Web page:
Zimbabwean president Emmerson Mnangagwa on Monday urged Zimbabweans to shun violence and corruption and focus their efforts in rebuilding the economy.
The president made the remarks in his address to the nation at the National Heroes Acre to mark this year's 39th Heroes Day, held every year to remember fallen and living gallant sons and daughters of the country who fought to bring Zimbabwe's independence from Britain in 1980.
Mnangagwa made the plea as the opposition has given notice to stage mass demonstrations in the capital, Harare, on Aug. 16 to protest against economic hardships.
Such opposition-organized demonstrations have in the past turned violent and resulted in the death of people and destruction of property.
The last one, held in January against rising fuel prices, resulted in the destruction of property, looting of shops and the death of at least 12 people.
"Violence, discord, dishonesty, hatred, divisions, discrimination, tribalism, regionalism and corruption must be rejected as having no place in the new Zimbabwe," Mnangagwa said.
"Mutual respect, love, equality, peace, commitment, loyalty and cooperation must now be the order of the day. Violence must continue to be shunned and rejected."
He said dialogue and constructive criticism must be promoted as the center piece of national development in the new Zimbabwe.
National economic progress requires dedicated effort, hard work and unflinching loyalty and patriotism by all Zimbabweans, he said.
Mnangagwa reiterated that the ongoing painful economic reforms being implemented by his government are "necessary to right-size the economy and reset it for sustainable economic development."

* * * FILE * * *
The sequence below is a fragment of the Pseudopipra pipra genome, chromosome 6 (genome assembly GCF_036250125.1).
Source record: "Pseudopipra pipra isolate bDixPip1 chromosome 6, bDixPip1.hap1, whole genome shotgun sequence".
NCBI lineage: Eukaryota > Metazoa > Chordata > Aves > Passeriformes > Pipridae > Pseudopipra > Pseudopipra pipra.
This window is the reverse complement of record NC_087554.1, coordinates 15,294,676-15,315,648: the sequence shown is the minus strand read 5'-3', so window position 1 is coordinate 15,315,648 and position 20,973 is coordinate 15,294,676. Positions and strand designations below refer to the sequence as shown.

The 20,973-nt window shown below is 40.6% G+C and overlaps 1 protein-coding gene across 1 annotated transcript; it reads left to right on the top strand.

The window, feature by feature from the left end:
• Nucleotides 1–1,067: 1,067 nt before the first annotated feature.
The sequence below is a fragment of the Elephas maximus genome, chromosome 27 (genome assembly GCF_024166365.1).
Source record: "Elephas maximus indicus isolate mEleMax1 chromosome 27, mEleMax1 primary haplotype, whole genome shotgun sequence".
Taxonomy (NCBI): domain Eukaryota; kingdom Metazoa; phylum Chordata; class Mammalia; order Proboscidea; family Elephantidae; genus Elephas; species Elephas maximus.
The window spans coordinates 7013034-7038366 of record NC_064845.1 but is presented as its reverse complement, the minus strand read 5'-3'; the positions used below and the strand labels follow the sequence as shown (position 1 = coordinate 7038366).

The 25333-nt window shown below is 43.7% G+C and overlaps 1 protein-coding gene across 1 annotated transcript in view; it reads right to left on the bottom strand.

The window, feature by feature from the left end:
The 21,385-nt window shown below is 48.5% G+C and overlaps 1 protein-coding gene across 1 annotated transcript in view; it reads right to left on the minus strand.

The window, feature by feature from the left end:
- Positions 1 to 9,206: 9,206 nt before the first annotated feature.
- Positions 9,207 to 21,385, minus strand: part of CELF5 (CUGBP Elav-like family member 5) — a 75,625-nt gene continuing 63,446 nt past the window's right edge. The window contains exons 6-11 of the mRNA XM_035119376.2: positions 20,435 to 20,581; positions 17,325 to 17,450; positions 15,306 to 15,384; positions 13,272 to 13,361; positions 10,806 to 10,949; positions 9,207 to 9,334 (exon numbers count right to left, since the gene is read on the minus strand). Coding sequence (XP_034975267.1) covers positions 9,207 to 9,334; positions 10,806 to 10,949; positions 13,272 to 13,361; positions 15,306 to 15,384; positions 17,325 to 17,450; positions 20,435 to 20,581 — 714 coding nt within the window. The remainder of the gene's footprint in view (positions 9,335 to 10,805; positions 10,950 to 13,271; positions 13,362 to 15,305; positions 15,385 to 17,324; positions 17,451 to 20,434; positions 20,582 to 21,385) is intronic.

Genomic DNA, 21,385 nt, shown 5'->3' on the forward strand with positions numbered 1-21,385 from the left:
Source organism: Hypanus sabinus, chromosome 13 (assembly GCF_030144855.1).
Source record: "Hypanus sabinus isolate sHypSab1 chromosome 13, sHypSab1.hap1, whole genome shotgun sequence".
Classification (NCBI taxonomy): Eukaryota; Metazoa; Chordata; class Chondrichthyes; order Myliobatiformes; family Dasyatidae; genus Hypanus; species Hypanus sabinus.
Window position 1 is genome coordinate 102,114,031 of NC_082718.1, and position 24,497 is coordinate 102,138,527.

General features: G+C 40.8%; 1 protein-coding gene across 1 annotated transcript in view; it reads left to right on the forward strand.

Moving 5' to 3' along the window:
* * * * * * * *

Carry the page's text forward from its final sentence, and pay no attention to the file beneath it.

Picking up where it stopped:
"Going forward, my government will continue to concentrate on increasing production efficiencies across all sectors of the economy," he said.
Mnangagwa assured the nation that no one will die of hunger this year following the impact of cyclone Idai and drought that left a third of the country's population in need of food aid.
He commended the international community for contributing to the country's food relief efforts.
The United Nations last week raised its aid appeal for the country from the initial 234 million U.S. dollars in February to 331.5 million dollars to deal with growing hunger in Zimbabwe.
According to the UN, at least 5.1 million people in the country require food aid, and out of the 5.1 million people, over 3 million, or 38 percent of the rural population, is projected to be in need of urgent humanitarian assistance in October-December 2019.
An estimated 2.2 million people in urban areas are also food insecure due to economic challenges, and require food aid.
Mnangagwa expressed satisfaction with monetary reforms that have been implemented this year, resulting in the introduction of a foreign currency inter-bank market in February and the reintroduction of the Zimbabwe dollar in June.
He said currently, about 5 million U.S. dollars was being traded daily on the inter-bank market at market rates on a willing seller-willing buyer basis.
Prior to the inter-bank, foreign currency was mainly being traded on the parallel market where traders charged exorbitant rates.
In June, the government also banned the use of the U.S. dollar and other foreign currencies for domestic transactions, and reintroduced the Zimbabwe dollar as the sole legal tender, effectively ending the multi-currency regime that had been in existence since 2009.
Mnangagwa, however, expressed concern over the continued cash shortages in the economy, and vowed to address the challenge soon.
"We are aware that our people, especially those in rural areas, are facing difficulties in transacting owing to cash shortages," he said. "This transient challenge will be addressed decisively in the near future."
He added that efforts to turnaround the economy will remain underpinned by a spirited campaign to eradicate corruption.
"This campaign will be waged relentlessly and without fear or favor," Mnangagwa said.